Jeremy Glaser: For Morningstar, I'm Jeremy Glaser. We hear from many investors that they are looking at individual bonds versus bond funds as a way to protect themselves in a rising-rate environment. I'm here with Sam Lee, a strategist and also editor of Morningstar ETFInvestor, to see if that's a good strategy.
Sam, thanks for joining me today.
Sam Lee: Good to be here.
Glaser: A lot of investors think that buying individual bonds versus bond funds helps protect them somewhat, that if they just hold them to maturity they won't feel the pain of rising interest rates. Is this a fallacy?
Lee: Absolutely. And it's one that's surprisingly common. Supposedly authoritative sources like Suze Orman actually advocate this strategy of buying in high-quality individual bonds and holding them until maturity on the theory that this protects you against interest-rate rises. And that's absolutely false.
And I think one of the reasons why this fallacy exists is because it's very seductive to think that if you ignore the bond price and you just look at the income, you're going to get a steady stream of income, and then finally you are going to get a lump sum of your principal back in the future. And people think that they are shielded from interest-rate risk. But that's actually not the case because individual bonds have market prices.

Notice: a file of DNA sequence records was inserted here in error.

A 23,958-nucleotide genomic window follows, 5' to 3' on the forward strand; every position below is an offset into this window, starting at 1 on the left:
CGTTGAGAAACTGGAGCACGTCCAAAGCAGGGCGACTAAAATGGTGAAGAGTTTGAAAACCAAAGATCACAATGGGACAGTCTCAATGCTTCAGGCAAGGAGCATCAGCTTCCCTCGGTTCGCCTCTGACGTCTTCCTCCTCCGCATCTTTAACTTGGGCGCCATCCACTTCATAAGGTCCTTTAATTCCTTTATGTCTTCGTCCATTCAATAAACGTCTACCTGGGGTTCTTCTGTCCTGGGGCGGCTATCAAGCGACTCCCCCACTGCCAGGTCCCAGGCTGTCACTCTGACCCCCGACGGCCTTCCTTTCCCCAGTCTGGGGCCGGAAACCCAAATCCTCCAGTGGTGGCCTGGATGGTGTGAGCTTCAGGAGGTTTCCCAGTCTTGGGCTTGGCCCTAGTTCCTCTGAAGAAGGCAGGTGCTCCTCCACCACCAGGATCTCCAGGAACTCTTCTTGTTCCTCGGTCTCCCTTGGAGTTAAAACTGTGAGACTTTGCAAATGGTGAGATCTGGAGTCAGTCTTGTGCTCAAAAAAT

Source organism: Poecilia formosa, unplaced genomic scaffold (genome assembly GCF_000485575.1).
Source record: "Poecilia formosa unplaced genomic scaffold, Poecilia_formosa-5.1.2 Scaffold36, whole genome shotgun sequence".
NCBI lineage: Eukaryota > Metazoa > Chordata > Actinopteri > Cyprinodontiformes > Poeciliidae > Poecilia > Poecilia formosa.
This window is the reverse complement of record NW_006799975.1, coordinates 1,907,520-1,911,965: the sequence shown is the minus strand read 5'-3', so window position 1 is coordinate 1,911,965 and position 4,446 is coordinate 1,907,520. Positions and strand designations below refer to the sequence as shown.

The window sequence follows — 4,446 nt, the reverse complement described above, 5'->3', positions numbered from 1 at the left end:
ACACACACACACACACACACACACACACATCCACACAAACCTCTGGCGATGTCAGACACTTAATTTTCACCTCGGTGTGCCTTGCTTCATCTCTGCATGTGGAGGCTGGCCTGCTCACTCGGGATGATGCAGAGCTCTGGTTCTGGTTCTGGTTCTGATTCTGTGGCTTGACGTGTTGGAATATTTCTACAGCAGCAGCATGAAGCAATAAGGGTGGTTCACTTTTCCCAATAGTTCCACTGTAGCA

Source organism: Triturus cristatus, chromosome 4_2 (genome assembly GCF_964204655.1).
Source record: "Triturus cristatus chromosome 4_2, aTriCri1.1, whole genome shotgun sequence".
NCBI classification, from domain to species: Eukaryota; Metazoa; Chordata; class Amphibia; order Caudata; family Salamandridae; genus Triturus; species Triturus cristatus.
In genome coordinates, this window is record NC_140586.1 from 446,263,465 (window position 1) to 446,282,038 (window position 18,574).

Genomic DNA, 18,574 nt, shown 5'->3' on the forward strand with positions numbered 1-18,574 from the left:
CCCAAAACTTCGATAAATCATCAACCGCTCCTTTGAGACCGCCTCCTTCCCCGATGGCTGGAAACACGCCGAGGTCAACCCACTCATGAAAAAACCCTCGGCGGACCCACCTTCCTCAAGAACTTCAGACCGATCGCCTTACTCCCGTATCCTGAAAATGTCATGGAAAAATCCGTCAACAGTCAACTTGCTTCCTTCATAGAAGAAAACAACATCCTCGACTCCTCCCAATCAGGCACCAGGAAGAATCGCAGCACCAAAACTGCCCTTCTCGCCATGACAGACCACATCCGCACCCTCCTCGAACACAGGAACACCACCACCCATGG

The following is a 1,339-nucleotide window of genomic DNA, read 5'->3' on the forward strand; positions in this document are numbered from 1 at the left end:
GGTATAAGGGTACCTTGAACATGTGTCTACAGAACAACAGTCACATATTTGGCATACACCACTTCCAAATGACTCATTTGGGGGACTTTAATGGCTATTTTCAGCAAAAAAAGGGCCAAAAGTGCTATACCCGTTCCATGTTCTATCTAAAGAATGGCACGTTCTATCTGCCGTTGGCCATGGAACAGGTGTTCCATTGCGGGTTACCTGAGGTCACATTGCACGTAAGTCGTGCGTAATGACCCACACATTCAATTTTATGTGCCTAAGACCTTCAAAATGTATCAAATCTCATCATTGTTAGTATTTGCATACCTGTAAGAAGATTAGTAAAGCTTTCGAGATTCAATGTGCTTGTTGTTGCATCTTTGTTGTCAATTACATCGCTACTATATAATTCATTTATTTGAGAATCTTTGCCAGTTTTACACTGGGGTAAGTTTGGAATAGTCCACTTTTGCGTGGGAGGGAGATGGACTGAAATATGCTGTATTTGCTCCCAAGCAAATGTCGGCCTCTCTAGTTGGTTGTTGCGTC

If you buy an individual bond and interest rates rise, the market price of that bond will fall. And just because you ignore the market price doesn't change that fact. When you invest in a bond when interest rates are low, you basically have locked in a stream of payments at that low interest rate. When interest rates rise, you can now actually get same stream of payments for a lower price. So, basically you've lost the opportunity to invest in higher-yielding assets.
And another way to think about this is with mutual funds. It's actually kind of fishy when you think about it that [people think] if you hold the bond in your personal account and you completely ignore its price, that somehow you're protected from interest-rate risk but that if you put it into a bond fund, suddenly interest-rate risk is all over the place and you are suddenly no longer safe. But that's also another fallacy because nothing changes about the future cash flows of a bond when you stick it in a mutual fund.
Some people think that the mutual funds lock in losses because they have to roll over bonds. They have to buy new bonds and they have to meet redemptions and additions of money. But that's not the case. So, think about the individual investor in his brokerage account holding an individual bond, and let's say interest rates rise. That investor, if he decides to sell his individual bond at the market, he is going to get a lower price than what he paid for it. But the thing is with that sum of money he can actually buy basically an identical bond with the same stream of income. So the act of buying or selling a bond doesn't actually lock in losses in any real sense.
Glaser: Why does this persist? Why do people think individual bonds are a better bet?